Books ‘n’ Breakfast: The Favorites

“Favorite” is a strong, yet overused word in my vocabulary. I’m just really enthusiastic about things I like I guess (?). Looked up the definition of “favorite” and it’s simply “a person or thing regarded with special favor or preference”. Thus, not mutually exclusive, so I can have as many favorites as I want. So to get you’re Monday going here are a couple of this year’s favorites.


 

Osmium Coffee Bar – Lake View: I was super excited last year when Dark Matter opened up shop in Lake View because I usually had to trek pretty far for their beans (though well worth the trek). Recently I’ve turn into a black coffee drinker like my father (who has a meltdown when I try to put cream in his coffee, but that’s a story for another time) and what I like most about Dark Matter is that you can actually taste the different notes in their beans. So every new roast is like a new experience (sorry I couldn’t think of a less cliche way to put it). Also, they’re one of the many organizations sprouting up dedicated to transparency. I think this movement of transparent organizations is very interesting, but that the point of transparency is lost on some people. In my opinion, transparency isn’t just about knowing how your coffee was cultivated or even just feeling like a more environmentally ethical and informed human being, but I feel it’s purpose is to make you consider the way being a consumer impacts the world. Whether it be positively or negatively, environmentally or economically. I’m definitely not a prime example of someone who leads their life as such, but I’m working on it.

Anyway, back to the coffee. My favorite this past year (there I go with that word again) was Devil’s Lettuce, described as “the herbaceous earth alien of coffee”. Need I say more? Definitely a little funky, but with some nice fruity and floral notes. Dark Matter is known to experiment with the funk, and I’m into it. Osmium itself is a little small inside, but as long as you’re dedicated to hunkering down you can make it work. The small space actually forces you to engage with other people, imagine that! Once it’s warm there’s a whole back patio that doubles the seating capacity (it’s open now but.. still a little chilly). It’s light on food aside from Do-Rite Donuts (another favorite!) and other treats, but they don’t seem to mind if you bring your own snacks. The two things I enjoy most though about Osmium are the people and the music. Whoever’s behind the counter can always give you a detailed rundown of the menu, and actually help you make a choice you’ll like. They also won’t rush you even if a long line is starting to form behind you, which happens to indecisive people like myself. Now the music, always a super eclectic, and always loud, just how I like it. I’m the kind of person who likes to focus with lots of noise going on. If you’re not, this might now be your joint. One day it may be Fetty Wap and The Shins. another FKA Twigs and some death metal band I’ve never heard of. So if you like quality coffee, donuts, or loud spaces, Osmium is for you. Also, $3 for bottomless coffee, you can’t go wrong.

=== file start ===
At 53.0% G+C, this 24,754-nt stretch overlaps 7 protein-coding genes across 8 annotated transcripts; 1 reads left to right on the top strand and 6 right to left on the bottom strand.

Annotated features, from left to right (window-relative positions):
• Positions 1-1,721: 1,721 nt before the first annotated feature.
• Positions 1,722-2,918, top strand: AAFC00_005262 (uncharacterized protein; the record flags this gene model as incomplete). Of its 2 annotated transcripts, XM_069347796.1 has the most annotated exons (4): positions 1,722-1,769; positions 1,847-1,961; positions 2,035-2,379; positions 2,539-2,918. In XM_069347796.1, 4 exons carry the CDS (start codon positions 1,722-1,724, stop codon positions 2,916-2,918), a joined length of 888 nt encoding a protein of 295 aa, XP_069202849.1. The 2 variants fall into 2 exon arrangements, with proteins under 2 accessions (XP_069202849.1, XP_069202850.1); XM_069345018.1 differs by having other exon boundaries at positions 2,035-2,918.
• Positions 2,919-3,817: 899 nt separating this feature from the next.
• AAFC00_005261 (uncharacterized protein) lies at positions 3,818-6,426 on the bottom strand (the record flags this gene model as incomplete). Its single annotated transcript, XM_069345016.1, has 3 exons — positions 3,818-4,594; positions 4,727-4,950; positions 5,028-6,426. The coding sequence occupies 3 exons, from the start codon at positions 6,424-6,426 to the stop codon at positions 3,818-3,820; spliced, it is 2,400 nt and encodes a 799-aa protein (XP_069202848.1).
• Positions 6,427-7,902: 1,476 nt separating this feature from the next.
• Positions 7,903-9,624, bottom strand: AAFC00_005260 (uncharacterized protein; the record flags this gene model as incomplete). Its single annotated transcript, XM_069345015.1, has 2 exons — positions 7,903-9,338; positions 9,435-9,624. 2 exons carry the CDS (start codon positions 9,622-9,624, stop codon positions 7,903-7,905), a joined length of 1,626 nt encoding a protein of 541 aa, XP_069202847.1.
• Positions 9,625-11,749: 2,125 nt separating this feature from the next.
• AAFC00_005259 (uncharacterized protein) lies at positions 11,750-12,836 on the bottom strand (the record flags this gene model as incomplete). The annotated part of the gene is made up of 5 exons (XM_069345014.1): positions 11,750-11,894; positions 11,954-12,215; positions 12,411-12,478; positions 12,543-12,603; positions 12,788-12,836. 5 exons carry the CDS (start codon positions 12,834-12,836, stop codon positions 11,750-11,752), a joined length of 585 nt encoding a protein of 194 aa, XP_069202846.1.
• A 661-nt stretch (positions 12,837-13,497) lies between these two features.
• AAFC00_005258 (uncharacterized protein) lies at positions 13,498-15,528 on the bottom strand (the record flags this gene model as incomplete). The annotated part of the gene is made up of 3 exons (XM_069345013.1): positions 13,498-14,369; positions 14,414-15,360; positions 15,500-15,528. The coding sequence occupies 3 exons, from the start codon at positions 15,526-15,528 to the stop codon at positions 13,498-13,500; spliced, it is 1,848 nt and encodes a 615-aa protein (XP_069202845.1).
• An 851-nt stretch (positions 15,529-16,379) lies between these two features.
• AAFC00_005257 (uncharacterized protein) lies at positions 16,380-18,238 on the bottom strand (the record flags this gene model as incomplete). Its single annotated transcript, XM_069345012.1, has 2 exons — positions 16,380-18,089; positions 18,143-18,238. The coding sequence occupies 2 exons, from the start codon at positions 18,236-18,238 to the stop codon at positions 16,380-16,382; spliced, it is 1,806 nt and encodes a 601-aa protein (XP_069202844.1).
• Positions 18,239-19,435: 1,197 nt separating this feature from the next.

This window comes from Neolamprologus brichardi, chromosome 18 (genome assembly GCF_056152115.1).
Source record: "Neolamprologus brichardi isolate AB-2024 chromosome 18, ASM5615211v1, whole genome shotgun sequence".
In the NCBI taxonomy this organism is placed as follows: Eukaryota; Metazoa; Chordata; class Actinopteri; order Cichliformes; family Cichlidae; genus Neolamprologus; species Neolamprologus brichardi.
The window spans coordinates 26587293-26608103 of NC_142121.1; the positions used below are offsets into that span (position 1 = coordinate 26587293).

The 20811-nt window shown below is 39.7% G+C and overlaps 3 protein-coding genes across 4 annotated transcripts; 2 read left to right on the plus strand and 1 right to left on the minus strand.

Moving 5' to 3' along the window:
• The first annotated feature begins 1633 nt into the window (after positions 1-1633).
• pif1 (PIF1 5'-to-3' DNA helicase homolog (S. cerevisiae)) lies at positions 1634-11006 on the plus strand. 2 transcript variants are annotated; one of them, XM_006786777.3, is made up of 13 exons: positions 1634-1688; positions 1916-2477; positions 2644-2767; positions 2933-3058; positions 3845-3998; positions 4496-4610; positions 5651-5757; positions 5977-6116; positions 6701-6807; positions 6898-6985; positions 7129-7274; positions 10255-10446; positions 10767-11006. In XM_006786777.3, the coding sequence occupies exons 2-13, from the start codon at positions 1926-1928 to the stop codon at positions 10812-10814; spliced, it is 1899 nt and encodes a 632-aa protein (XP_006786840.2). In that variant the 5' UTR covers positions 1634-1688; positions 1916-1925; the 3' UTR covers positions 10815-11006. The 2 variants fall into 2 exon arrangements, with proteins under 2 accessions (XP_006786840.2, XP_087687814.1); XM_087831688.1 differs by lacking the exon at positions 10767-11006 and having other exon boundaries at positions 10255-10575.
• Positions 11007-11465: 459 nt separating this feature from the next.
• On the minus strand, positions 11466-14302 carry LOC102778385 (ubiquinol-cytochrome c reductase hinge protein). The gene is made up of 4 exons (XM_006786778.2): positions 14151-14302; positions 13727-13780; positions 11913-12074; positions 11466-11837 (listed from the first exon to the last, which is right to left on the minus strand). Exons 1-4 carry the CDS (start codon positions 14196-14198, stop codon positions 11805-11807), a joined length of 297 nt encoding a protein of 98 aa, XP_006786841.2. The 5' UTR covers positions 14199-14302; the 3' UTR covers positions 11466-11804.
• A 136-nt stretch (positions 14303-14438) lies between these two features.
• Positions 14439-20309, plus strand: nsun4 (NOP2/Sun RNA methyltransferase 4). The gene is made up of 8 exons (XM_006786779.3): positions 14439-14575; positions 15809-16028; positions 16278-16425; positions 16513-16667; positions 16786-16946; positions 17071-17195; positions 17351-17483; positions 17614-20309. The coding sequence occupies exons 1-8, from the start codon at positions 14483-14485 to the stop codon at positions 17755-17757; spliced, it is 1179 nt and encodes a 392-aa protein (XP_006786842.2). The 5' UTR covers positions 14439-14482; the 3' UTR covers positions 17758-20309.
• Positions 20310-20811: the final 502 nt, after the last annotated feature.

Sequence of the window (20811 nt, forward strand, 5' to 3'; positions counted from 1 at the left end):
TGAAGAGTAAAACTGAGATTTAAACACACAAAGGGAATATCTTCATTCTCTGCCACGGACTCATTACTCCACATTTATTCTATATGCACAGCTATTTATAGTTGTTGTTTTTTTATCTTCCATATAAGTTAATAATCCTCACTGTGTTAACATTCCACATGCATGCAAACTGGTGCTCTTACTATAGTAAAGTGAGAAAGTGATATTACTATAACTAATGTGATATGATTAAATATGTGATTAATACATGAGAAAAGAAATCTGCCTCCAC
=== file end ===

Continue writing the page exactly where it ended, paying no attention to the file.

NW by Zadie Smith: NW was one of those books I read this year that I couldn’t stop talking about. I haven’t read anything else by Zadie Smith yet, but she has such an exact and painfully honest way of writing in NW. I found myself constantly underling sentences to return to for some kind of wisdom at a later date. “Happiness is not an absolute value. It is a state of comparison”. Like, damn. The story itself keeps you up reading until your eyes are red and bleary. Kind of like when it’s 2am on a Sunday and you realize you’ve watched 10 hours of X-Files, but better because it’s a book, so you feel less guilt because you were actually using your brain. NW follows 4 northwest London natives, Leah, Natalie, Felix, and Nathan and how all their lives ultimately intersect. All 4 characters have very different voices, and all seem to be trying to find their own way into some form adulthood, which I found very relatable. Moreover, while I believe the actual setting doesn’t exist, anyone who lives in an urban space can relate to the harsh and wonderful aspects of city life that Smith depicts. The novel starts off from Leah’s perspective in a string of narrative without defined constructs of time. It’s a bit disorienting at first, but by approximately pages 15-20 starts to make some more sense. The New York Times delves into the stylistic and political undertones of the novel, which gives it a new framework whether you’re looking to read, or already read, NW. If you’re looking for a novel to keep your brain engaged and entertained, NW should be at the top of your list.


 

Can you tell I’m trying to make my rantings shorter so you can actually read them? I do my best. Will now conduct a search on synonyms for “favorite”.

Happy Monday.

Now someone get me some coffee

– Arty.

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